Is Populism in American Politics Just a Big, Fat Lie?
Voting is the primary vehicle of representative government, and as such, the failure of Americans to participate is damaging to the country’s democratic health. But voter participation rates are low in the United States, falling below 60 percent in every single election since 1968. In the 2012 presidential election, just 57.5 percent of eligible voters cast ballots. Meanwhile, the public’s approval of both President Barack Obama and Congress is extremely low; only 7 percent of Americans have any confidence in Congress, and just 29 percent has any faith in the presidency. Plus, Obama’s below-average job approval rating stands at 42 percent. At 13 percent, Congress’ job approval rating remains near the record low recorded at the end of last year. These numbers seem to suggest that Americans appear content to complain about their leadership, but fail to become involved in the political process. Although measures of political dissatisfaction do not track which respondents are regular voters, public approval of Congress is so low that it is clear dissatisfaction is broad-based throughout the electorate.
However, the argument could be made that complacency may only be the simple, superficial explanation of low voter participation; rather, a perception of disenfranchisement may be guiding low voting turnouts. An April 2014 political science study — “Testing Theories of American Politics: Elites, Interest Groups, and Average Citizens,” which is scheduled to be published in the fall 2014 issue of Perspectives on Politics — offers evidence that American voters as a broad group are correct to assume they have little influence on policymaking. Princeton University Professor Martin Gilens and Northwestern University Professor Benjamin Page, the study’s authors, found that, “The preferences of the average American appear to have only a minuscule, near-zero, statistically non-significant impact upon public policy.”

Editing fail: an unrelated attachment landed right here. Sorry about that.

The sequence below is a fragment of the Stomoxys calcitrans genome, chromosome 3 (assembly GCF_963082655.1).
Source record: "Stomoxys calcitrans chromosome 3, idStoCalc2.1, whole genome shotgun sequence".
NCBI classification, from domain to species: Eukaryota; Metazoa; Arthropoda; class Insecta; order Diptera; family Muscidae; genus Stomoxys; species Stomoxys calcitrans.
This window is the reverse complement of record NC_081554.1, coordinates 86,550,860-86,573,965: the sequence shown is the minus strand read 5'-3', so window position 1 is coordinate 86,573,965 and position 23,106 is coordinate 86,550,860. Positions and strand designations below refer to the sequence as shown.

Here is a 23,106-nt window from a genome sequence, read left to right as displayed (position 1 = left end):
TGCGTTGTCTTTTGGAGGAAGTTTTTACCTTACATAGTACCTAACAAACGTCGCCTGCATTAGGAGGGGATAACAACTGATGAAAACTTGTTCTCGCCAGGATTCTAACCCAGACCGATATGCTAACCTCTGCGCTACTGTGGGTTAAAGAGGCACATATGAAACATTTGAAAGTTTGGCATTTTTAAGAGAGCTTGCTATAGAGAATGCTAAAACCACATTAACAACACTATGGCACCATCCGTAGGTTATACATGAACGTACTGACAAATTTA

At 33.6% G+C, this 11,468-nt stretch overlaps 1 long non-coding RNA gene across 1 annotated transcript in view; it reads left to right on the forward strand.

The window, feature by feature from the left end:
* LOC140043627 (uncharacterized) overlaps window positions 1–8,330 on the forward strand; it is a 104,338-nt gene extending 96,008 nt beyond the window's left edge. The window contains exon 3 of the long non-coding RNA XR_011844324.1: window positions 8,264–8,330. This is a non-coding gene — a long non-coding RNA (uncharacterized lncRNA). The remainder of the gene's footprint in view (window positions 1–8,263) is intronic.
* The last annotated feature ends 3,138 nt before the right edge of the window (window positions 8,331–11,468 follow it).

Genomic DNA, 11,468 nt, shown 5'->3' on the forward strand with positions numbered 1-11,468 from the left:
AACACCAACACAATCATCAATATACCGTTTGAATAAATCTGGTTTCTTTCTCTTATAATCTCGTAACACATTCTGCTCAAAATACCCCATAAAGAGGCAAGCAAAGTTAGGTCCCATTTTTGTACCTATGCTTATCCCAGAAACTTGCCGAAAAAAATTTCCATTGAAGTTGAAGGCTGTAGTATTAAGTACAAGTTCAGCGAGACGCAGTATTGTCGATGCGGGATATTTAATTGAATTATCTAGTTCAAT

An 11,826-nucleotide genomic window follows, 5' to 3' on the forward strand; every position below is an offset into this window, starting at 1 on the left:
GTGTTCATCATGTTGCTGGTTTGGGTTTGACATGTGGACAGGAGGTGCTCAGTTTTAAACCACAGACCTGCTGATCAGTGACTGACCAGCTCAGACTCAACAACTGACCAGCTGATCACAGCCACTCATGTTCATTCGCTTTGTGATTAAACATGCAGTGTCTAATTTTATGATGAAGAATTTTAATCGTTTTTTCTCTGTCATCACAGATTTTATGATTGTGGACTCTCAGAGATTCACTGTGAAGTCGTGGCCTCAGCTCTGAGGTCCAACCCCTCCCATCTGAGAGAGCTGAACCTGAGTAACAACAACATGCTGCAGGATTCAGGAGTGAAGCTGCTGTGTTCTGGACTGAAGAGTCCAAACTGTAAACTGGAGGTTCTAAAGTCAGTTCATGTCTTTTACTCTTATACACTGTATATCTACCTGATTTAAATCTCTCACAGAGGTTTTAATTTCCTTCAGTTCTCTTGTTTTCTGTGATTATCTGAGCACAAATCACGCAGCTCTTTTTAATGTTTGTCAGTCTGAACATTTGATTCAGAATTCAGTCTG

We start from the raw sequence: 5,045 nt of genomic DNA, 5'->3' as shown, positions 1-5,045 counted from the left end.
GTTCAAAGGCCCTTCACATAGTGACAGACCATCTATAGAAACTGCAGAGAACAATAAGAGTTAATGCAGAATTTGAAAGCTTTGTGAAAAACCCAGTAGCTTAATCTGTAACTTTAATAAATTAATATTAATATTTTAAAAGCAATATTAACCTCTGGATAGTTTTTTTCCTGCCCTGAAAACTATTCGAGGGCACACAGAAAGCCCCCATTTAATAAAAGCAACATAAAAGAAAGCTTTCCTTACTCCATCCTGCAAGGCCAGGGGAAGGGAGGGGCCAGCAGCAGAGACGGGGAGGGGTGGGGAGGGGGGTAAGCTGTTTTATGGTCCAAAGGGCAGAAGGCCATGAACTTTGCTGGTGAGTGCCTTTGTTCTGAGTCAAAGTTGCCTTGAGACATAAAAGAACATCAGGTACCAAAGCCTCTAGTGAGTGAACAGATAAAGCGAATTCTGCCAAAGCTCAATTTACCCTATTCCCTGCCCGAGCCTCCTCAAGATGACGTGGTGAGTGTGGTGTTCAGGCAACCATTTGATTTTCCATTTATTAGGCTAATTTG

The study was arranged around this central question: “Who governs? Who really rules? To what extent is the broad body of U.S. citizens sovereign, semi-sovereign, or largely powerless?” Page and Gilens proceeded to explain the four main theoretical traditions in American political science; each argues a different group — either the average citizen or “median voter,” the economic elite, mass-based interest groups, or industry interest groups — is primarily responsible for ruling the country’s democratic system. The study then debunked the theories that either the average citizen or mass-based interest groups significantly influence government policy.
In theory, the American government operates in accordance with “the rational choice theories of electoral democracy, in which vote-seeking parties or candidates in a two-party system tend to converge at the midpoint of citizens’ policy preferences.” Or, in other words, a so-called “majoritarian electoral democracy,” which is produced by votes cast by the average citizen, will be a government of political moderation, appealing to a sizable majority of voters in either party. A key characteristic of such a system is that the “most democratic” policy would always win because “it would be preferred to any alternative policy in head-to-head majority-rule voting by all citizens.”